Went out with Colleen last night to a teeny, weeny Lebanese place called The Jam Jar on Commercial drive. Good energy. Very friendly service. The food was good and there was one dish we had that was super delish called Kafta Skillet. I loved that one.  A lot of people on TripAdvisor raved about the deep fried cauliflower tossed in pomegranate molasses but I wasn’t crazy about it. A small appetizer of it would have been good enough given the strong taste.

Employee behind the cloud making our frozen dessert using liquid nitrogen.

Afterwards, we wandered into the place, almost next door, called 77KFreeze and for $8 you too can wait to get some ice cream made from a liquid nitrogen process. You can choose from a variety of liquid bases (cream, light cream, almond, soy, coconut, etc.) and then you add to that with fresh fruit (or they have their own suggested recipes) and then they put it in those metal cylinders and there’s lots of white clouds arising from their equipment and voila, frozen dessert. Good luck to them. It is a novelty.

Recently went to a place called Sula on Commercial Drive. Indian food. Now that is good. I would highly recommend it.

And now here we are: Full circle. The weekend’s winding back around faster than you can say Kalamazoo or What’s for dinner?

Communications in the 21st Century: You can never have too many skills

jugglingIf you work in Communications then I don’t know if you’re feeling the way I am but it seems as if the number of skills required to do the job well has exploded in the past decade as a result of social media.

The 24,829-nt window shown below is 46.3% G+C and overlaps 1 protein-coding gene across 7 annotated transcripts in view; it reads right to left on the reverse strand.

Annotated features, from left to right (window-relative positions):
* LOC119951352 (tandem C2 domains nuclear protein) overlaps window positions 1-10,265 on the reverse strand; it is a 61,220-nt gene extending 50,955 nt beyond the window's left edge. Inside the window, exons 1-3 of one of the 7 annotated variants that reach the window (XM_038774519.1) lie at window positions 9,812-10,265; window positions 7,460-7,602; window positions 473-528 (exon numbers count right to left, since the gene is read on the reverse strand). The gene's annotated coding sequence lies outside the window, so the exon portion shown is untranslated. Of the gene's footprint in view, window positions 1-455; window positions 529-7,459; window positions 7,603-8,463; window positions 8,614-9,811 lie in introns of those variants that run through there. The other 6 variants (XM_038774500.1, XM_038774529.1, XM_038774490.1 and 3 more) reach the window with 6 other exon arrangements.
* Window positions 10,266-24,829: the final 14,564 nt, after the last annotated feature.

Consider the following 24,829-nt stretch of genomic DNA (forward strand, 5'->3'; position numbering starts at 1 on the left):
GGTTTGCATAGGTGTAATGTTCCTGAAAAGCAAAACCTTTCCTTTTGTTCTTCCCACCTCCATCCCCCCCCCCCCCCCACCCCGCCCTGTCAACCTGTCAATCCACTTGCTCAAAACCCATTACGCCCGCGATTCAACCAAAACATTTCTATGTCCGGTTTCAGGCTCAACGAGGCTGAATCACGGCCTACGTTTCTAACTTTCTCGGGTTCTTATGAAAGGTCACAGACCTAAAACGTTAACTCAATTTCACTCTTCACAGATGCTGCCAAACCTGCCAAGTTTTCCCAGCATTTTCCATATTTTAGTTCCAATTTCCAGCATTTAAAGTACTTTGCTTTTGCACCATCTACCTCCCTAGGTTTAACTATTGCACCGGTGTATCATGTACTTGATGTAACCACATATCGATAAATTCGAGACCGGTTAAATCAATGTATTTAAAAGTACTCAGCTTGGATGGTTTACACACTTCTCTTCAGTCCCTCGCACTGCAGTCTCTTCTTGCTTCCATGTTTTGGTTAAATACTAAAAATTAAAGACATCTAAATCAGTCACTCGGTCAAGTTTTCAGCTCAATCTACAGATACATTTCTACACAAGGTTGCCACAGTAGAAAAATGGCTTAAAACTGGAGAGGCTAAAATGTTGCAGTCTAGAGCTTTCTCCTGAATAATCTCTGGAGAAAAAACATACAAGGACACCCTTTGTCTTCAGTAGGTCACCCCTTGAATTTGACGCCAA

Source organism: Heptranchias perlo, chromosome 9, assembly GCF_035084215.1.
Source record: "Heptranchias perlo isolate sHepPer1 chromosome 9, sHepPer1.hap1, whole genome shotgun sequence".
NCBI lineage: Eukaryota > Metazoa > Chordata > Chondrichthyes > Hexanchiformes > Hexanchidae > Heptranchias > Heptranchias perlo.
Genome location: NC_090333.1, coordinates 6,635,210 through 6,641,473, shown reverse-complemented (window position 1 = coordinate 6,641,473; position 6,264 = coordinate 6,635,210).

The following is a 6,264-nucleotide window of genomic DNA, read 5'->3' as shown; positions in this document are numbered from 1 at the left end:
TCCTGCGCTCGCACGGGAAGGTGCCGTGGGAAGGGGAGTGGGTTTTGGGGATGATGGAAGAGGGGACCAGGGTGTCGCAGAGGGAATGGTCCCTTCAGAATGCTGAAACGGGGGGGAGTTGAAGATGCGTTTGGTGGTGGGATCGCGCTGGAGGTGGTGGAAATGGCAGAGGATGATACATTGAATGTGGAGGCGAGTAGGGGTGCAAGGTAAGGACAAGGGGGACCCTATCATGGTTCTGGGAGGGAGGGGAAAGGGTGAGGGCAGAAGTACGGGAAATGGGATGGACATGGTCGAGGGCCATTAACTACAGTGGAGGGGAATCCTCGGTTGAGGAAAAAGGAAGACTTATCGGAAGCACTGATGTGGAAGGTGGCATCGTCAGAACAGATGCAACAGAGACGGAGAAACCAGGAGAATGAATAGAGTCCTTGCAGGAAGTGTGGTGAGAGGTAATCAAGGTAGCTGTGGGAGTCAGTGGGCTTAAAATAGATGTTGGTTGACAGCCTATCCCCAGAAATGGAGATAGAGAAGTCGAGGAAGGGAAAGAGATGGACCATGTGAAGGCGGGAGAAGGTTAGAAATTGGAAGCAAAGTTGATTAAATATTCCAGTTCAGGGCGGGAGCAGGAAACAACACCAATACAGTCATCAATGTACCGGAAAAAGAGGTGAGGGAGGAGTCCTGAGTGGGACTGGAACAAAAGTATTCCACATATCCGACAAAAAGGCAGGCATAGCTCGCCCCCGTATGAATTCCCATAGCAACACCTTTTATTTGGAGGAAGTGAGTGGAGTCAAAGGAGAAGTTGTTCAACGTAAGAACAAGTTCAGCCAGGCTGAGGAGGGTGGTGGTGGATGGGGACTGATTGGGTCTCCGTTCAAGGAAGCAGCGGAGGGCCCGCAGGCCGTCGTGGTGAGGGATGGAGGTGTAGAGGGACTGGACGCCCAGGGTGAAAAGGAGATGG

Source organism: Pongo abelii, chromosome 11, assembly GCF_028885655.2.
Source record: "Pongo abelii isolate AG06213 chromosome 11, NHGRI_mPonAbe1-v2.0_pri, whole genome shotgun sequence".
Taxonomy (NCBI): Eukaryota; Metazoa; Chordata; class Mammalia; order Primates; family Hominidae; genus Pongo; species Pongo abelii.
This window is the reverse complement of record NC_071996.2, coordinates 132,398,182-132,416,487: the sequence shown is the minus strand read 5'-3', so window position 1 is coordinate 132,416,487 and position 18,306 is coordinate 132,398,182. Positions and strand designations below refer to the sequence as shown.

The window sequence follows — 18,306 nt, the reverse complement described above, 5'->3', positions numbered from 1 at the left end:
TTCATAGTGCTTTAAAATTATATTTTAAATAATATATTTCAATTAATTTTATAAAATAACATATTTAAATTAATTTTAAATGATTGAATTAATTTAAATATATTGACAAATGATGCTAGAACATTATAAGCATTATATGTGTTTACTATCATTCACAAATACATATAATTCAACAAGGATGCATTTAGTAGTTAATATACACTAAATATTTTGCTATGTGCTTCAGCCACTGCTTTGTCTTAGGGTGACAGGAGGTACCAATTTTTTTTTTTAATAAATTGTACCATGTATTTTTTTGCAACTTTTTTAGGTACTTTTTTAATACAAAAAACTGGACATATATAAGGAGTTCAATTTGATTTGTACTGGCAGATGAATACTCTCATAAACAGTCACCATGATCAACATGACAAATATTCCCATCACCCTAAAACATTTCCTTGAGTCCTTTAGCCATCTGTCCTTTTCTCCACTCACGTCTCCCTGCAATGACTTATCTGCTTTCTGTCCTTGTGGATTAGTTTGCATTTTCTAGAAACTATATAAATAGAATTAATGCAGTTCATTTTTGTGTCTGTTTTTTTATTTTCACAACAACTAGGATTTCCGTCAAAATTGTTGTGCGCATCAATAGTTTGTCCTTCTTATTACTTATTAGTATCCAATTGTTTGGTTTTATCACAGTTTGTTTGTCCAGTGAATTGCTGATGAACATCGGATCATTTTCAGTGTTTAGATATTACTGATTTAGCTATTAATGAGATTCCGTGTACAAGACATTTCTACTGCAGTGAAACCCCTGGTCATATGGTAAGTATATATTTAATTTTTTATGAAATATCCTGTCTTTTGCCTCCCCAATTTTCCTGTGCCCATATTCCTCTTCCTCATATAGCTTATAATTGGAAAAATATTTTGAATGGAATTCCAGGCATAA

In the past you might have needed to be able to think about, and execute, some marketing strategy and communicate in words through writing on the page and through oral presentations. You’d put together endless PowerPoints and work with other people, usually graphic artists, to make sure annual reports or marketing materials came together. You’d focus on branding exercises (maybe hire a consultant for that) and tag lines and work with interface designers (or whatever they call themselves now) to sort out web development stuff.

You might have interacted with the media to try and get some publicity at a time when the term “earned media” didn’t even exist to distinguish “earned media” from the interest you now generate from your social media feeds. It’s helpful to know Photoshop and Adobe InDesign to manipulate images and layout newsletters or marketing materials if you’re on a tight budget and definitely you should know some form of blogging software such as WordPress. For e-mail marketing you should know something like Mailchimp or ConstantContact and let’s not forget every app required to organize yourself and set up meetings and communicate with all those other people you need to communicate with and oh, do you know how to put together an e-book and sell it on Amazon? Don’t,  just you don’t, forget to put that bounce back message on your e-mail when you leave, thoroughly exhausted, on vacation.